Prosopopoeia: (1) A synonym for personification. (2) A figure of speech (more specifically a trope) in which an absent, dead, or imaginary person is given voice, typically through another person. In “Autobiography as De-Facement” (1979), deconstructive theorist Paul de Man defined prosopopoeia as “the fiction of an apostrophe to an absent, deceased, or voiceless entity, which posits the possibility of the latter’s reply and confers upon it the power of speech.”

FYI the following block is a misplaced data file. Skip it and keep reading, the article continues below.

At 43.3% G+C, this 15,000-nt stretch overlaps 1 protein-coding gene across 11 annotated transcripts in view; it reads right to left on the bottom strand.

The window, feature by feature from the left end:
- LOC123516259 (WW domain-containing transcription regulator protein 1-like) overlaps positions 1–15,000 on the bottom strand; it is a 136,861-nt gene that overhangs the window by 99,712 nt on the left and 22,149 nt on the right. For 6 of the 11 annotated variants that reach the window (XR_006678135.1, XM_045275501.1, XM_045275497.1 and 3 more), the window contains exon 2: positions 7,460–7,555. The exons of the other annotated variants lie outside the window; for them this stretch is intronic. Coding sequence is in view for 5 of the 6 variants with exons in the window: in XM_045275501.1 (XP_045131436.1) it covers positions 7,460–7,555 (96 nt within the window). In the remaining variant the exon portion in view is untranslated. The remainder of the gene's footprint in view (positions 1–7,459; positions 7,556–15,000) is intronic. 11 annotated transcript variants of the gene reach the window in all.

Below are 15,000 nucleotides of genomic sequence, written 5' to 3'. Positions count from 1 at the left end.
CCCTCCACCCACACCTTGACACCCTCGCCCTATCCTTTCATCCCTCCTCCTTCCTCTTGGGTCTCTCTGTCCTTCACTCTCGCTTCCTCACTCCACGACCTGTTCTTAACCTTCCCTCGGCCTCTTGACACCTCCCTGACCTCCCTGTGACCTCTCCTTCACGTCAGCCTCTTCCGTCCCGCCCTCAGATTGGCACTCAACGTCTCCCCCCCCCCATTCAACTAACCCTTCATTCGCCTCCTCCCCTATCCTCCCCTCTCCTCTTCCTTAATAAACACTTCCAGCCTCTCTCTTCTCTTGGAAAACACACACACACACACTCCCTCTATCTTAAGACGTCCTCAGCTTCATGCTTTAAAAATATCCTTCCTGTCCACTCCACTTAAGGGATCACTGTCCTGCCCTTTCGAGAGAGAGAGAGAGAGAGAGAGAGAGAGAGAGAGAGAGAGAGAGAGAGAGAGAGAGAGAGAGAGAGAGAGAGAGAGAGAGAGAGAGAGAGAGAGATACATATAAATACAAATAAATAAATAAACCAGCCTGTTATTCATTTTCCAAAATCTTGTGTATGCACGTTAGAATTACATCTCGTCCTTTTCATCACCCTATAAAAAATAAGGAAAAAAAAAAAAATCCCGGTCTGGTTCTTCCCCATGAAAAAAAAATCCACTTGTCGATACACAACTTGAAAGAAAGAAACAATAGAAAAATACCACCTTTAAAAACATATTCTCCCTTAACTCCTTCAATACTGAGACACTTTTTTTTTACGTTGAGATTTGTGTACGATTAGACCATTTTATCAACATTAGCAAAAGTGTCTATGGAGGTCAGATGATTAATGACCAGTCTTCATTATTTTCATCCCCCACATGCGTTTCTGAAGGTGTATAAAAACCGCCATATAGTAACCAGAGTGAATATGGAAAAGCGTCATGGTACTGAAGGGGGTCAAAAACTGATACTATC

EXAMPLE: Jonathan Edwards’s sermon “Sinners in the Hands of an Angry God” (1741) provides an example of prosopopoeia in its second sense, as it exhorts listeners to heed the voices of the damned in hell: “If it were so that we could come to speak with them, … we, doubtless, should hear one and another reply, ’No, I never intended to come here: … I intended to take effectual care; but it came upon me unexpectedly; … it came as a thief; death outwitted me.’”